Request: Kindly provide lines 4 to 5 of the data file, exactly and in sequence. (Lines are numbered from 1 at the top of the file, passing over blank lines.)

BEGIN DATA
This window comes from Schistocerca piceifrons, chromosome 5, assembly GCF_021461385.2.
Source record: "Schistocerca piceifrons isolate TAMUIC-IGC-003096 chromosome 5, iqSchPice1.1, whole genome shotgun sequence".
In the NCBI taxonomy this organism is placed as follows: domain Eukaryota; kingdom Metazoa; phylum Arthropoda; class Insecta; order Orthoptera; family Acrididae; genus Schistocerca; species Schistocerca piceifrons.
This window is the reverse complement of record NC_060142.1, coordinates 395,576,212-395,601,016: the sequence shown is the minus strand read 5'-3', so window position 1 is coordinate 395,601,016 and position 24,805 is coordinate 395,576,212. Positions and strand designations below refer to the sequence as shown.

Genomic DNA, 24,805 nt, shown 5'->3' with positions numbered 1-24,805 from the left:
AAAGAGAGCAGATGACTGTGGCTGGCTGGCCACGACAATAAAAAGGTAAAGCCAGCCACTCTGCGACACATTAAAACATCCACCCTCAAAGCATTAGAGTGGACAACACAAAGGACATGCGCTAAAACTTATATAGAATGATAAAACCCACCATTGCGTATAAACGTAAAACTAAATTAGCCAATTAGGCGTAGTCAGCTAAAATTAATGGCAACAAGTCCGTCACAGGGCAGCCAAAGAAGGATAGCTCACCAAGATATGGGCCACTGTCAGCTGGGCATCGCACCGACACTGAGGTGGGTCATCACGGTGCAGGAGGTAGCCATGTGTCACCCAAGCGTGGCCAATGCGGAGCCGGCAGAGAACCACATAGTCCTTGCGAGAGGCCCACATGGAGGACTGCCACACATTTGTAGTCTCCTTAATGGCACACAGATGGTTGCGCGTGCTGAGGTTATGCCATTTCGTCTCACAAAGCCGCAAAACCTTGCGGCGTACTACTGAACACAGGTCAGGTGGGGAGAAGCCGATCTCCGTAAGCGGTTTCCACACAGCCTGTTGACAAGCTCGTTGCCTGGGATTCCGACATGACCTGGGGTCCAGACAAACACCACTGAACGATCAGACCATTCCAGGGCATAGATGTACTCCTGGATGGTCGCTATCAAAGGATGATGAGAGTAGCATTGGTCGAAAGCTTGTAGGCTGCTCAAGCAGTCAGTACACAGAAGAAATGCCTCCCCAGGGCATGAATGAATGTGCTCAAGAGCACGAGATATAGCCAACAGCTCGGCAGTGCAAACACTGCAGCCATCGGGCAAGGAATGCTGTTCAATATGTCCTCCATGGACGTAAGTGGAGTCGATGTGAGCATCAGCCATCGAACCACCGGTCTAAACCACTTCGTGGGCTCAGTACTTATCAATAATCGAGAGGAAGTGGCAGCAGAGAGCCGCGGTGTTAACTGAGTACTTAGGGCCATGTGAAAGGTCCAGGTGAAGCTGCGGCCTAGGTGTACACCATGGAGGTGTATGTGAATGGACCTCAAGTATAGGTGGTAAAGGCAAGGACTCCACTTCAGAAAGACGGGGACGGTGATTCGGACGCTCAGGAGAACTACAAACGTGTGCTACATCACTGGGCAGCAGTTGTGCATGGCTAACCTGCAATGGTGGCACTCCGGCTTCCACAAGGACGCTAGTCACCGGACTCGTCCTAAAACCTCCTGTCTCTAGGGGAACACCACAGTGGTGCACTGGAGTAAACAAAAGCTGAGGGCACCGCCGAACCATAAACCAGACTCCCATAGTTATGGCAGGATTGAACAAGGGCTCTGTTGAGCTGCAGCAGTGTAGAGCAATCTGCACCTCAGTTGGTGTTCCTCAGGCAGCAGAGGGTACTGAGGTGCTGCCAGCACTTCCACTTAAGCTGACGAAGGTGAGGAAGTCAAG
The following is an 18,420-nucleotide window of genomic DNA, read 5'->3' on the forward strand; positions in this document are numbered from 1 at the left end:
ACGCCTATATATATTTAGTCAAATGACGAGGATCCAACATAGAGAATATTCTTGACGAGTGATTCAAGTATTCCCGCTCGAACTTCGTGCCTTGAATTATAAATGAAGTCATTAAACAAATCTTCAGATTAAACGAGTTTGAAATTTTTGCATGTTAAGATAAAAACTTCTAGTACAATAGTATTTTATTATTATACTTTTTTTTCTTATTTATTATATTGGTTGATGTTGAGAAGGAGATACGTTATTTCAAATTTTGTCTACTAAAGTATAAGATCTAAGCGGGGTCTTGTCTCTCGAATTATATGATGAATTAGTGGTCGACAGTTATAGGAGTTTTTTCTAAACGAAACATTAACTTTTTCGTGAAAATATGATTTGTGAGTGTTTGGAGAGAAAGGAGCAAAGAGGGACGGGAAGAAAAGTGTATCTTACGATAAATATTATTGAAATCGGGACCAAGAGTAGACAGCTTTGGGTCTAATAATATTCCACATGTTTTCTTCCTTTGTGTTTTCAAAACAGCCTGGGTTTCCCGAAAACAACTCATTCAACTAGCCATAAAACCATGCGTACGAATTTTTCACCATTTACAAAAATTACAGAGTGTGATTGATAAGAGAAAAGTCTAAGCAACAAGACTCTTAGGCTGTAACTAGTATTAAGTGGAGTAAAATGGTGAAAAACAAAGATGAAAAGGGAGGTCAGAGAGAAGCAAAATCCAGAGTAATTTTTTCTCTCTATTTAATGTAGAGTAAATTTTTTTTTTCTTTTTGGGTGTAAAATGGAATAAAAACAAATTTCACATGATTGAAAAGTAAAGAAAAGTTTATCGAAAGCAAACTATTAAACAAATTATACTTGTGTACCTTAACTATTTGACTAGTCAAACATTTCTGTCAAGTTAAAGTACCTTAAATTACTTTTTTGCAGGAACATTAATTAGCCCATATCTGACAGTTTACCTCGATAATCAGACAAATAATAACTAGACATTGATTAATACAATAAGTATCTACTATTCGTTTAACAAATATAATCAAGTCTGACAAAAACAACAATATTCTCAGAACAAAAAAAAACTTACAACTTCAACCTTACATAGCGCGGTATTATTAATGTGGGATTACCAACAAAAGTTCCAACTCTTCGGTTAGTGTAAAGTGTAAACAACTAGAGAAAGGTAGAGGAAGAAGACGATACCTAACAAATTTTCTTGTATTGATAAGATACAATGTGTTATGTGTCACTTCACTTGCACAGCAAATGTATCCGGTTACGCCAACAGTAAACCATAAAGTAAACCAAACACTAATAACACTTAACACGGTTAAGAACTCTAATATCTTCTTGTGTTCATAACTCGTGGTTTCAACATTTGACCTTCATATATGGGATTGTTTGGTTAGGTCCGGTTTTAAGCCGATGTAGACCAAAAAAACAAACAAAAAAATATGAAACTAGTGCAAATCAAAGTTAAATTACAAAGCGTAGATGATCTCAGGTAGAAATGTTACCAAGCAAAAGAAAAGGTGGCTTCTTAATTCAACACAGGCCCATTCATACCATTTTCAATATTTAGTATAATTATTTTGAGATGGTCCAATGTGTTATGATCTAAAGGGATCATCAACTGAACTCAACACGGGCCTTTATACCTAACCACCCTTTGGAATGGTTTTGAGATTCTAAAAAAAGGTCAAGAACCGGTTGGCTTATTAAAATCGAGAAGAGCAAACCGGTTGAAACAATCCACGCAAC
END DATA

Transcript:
This window is the reverse complement of record NC_060142.1, coordinates 395,576,212-395,601,016: the sequence shown is the minus strand read 5'-3', so window position 1 is coordinate 395,601,016 and position 24,805 is coordinate 395,576,212. Positions and strand designations below refer to the sequence as shown.

Genomic DNA, 24,805 nt, shown 5'->3' with positions numbered 1-24,805 from the left: